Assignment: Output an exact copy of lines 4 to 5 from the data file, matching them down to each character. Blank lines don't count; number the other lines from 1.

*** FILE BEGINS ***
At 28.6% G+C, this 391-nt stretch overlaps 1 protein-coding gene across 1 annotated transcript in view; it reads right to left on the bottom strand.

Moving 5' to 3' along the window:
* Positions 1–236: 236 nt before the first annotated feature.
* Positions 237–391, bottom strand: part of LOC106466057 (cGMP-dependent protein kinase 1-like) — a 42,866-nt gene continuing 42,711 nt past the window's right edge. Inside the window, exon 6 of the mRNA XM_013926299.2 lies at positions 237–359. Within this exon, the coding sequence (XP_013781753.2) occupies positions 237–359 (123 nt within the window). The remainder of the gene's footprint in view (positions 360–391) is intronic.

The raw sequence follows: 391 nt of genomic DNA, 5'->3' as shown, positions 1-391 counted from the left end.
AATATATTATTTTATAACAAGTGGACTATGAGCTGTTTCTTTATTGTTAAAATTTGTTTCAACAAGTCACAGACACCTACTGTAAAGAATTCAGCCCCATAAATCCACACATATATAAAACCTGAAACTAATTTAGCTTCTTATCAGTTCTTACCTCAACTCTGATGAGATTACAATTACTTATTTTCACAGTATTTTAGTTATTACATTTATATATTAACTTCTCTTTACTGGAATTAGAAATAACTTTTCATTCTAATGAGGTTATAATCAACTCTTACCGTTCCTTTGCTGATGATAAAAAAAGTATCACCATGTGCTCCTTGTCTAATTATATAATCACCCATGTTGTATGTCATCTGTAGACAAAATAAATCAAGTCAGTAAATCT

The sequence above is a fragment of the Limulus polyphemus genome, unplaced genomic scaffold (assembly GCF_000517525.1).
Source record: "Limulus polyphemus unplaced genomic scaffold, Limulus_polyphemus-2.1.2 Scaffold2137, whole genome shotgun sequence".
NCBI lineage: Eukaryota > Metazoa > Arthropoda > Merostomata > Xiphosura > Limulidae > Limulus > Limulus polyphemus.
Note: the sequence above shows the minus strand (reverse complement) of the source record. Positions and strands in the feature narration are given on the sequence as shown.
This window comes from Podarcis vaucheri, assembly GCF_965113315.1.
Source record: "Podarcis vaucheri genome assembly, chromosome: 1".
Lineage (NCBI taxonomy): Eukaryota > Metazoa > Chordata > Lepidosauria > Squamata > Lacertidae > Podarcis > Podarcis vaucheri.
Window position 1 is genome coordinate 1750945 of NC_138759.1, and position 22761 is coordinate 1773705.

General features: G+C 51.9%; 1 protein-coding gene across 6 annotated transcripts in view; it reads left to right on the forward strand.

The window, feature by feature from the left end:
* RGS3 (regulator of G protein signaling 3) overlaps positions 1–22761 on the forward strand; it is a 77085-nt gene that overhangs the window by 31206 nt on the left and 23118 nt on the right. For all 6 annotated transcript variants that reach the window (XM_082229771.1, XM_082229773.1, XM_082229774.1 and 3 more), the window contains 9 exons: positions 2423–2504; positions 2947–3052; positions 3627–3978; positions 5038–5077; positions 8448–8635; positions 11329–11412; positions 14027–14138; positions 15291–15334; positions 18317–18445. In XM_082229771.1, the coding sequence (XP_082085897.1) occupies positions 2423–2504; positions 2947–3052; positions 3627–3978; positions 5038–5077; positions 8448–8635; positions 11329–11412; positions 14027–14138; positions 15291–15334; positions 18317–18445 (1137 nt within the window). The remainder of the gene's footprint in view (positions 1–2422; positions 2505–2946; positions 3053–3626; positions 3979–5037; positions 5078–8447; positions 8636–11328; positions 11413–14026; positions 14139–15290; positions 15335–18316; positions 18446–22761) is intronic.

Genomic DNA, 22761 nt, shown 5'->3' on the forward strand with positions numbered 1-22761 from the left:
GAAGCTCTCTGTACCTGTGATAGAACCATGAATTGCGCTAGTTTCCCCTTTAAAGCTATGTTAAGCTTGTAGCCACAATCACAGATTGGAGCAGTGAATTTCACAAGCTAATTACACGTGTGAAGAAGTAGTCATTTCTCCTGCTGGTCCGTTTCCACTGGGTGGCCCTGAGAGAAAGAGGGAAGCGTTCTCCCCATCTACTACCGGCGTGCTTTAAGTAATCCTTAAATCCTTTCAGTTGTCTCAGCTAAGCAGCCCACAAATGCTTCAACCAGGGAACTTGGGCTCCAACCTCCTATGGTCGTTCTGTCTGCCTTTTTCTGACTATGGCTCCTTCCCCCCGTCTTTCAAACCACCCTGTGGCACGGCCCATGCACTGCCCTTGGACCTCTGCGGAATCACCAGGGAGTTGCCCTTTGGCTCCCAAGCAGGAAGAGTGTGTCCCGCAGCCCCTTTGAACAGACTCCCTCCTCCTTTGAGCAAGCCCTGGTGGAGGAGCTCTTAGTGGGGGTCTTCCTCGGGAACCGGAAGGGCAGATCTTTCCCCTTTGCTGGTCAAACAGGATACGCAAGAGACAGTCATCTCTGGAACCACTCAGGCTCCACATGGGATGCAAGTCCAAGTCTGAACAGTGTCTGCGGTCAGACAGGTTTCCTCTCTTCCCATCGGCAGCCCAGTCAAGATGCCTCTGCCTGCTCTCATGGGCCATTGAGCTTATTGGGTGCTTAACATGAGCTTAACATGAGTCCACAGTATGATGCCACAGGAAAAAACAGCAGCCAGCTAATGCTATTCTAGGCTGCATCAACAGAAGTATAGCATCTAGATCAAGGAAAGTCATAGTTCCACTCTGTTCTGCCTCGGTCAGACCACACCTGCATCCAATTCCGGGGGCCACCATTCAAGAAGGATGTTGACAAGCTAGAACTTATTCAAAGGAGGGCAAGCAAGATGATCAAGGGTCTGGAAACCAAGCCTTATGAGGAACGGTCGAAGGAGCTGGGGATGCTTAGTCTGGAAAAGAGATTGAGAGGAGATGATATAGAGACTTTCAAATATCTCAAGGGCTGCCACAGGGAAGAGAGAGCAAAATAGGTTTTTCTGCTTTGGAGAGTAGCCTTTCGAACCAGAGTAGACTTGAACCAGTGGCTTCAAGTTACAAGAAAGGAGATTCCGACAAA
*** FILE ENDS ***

* Positions 237–391, bottom strand: part of LOC106466057 (cGMP-dependent protein kinase 1-like) — a 42,866-nt gene continuing 42,711 nt past the window's right edge. Inside the window, exon 6 of the mRNA XM_013926299.2 lies at positions 237–359. Within this exon, the coding sequence (XP_013781753.2) occupies positions 237–359 (123 nt within the window). The remainder of the gene's footprint in view (positions 360–391) is intronic.

The raw sequence follows: 391 nt of genomic DNA, 5'->3' as shown, positions 1-391 counted from the left end.